MIT Technology Review has, for example, revealed it considers it a bad idea to trust the masses with important financial decisions. While MIT shared its thoughts back in 2016, the organization appears to have never changed its mind on DAOs — at not least publicly. The DAO hack also raised security concerns, as flaws in smart contracts can be hard to fix even after they are spotted.
DAOs can be distributed across multiple jurisdictions, and there’s no legal framework for them. Any legal issues that may arise will likely require those involved to deal with numerous regional laws in a complicated legal battle.
In July 2017, for example, the United States Securities and Exchange Commission issued a report in which it determined that The DAO sold securities in the form of tokens on the Ethereum blockchain without authorization, violating portions of securities law in the country.
Decentralized autonomous organizations have gained traction over the last few years and are now fully incorporated into many blockchain projects. The decentralized finance (DeFi) space uses DAOs to allow applications to become fully decentralized, for example.
To some, the Bitcoin (BTC) network is the earliest example of a DAO there is. The network scales via community agreement, even though most network participants have never met each other. It also does not have an organized governance mechanism, and instead, miners and nodes have to signal support.
However, Bitcoin is not seen as a DAO by today’s standards. By current measures, Dash would be the first true DAO, as the project has a governance mechanism that allows stakeholders to vote on the use of its treasury.
Other, more advanced DAOs, including decentralized networks built on top of the Ethereum blockchain, are responsible for launching cryptocurrency-backed stablecoins. In some cases, the organizations that initially launched these DAOs slowly give away control of the project to one day become irrelevant. Token holders can actively vote on governance proposals to hire new contributors, add new tokens as collateral for their coins or adjust other parameters.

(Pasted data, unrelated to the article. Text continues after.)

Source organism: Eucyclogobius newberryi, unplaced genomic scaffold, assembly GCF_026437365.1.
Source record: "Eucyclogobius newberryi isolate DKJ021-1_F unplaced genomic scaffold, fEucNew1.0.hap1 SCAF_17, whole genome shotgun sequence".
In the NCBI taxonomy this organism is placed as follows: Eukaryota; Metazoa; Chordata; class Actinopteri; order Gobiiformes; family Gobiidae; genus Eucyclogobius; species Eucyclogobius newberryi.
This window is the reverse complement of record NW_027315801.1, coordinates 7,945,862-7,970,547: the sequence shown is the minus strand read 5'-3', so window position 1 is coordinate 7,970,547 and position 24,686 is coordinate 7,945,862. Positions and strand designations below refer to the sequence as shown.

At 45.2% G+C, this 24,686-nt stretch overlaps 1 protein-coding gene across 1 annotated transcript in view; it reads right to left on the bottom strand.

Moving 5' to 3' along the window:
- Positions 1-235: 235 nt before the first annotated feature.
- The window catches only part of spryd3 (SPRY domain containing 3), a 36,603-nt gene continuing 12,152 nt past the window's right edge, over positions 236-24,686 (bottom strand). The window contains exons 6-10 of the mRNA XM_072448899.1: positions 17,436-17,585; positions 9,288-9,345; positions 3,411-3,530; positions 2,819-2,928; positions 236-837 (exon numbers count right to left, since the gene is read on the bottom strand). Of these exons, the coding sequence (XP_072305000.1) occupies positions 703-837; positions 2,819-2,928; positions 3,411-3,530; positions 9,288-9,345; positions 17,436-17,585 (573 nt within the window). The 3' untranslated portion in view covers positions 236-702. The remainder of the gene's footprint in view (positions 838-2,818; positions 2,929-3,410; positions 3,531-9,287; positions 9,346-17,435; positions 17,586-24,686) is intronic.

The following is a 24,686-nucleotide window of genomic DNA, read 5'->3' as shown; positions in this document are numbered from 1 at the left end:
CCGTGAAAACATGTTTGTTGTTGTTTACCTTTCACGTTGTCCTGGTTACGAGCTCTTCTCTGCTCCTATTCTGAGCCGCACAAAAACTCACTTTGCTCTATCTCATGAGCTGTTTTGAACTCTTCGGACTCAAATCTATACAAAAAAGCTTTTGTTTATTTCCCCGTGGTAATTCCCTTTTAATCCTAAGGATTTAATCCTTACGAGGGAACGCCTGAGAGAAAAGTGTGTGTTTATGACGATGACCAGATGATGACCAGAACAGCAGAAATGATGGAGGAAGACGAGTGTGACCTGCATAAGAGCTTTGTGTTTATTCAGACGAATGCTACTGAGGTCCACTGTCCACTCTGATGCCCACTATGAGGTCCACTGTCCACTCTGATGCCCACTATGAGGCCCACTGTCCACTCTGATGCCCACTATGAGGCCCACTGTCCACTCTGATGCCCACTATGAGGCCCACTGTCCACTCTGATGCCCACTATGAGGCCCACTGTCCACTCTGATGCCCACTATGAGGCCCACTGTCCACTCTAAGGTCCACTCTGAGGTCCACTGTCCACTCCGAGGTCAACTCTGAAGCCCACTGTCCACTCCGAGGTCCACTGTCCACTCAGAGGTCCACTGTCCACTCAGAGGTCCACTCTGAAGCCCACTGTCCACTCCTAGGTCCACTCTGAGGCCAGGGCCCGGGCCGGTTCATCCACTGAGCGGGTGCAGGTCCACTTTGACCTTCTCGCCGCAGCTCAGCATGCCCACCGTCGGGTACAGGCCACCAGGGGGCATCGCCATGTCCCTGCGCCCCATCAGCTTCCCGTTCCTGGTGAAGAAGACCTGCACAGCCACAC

In 2020, a DeFi lending protocol launched its own governance token and distributed it through a liquidity mining process. Essentially, anyone who interacted with the protocol would receive tokens as a reward. Other projects have since replicated and adapted the model.
Now, the list of DAOs is extensive. Over time, it has become a clear concept that has been gaining traction. Some projects are still looking to achieve complete decentralization through the DAO model, but it’s worth pointing out they are only a few years old and have yet to achieve their final goals and objectives.
As internet-native organizations, DAOs have the potential to change the way corporate governance works completely. While the concept matures and the legal gray area they operate in is cleared, more and more organizations may adopt a DAO model to help govern some of their activities.
info from: https://cointelegraph.com/ethereum-for-beginners/what-is-a-decentralized-autonomous-organization-and-how-does-a-dao-work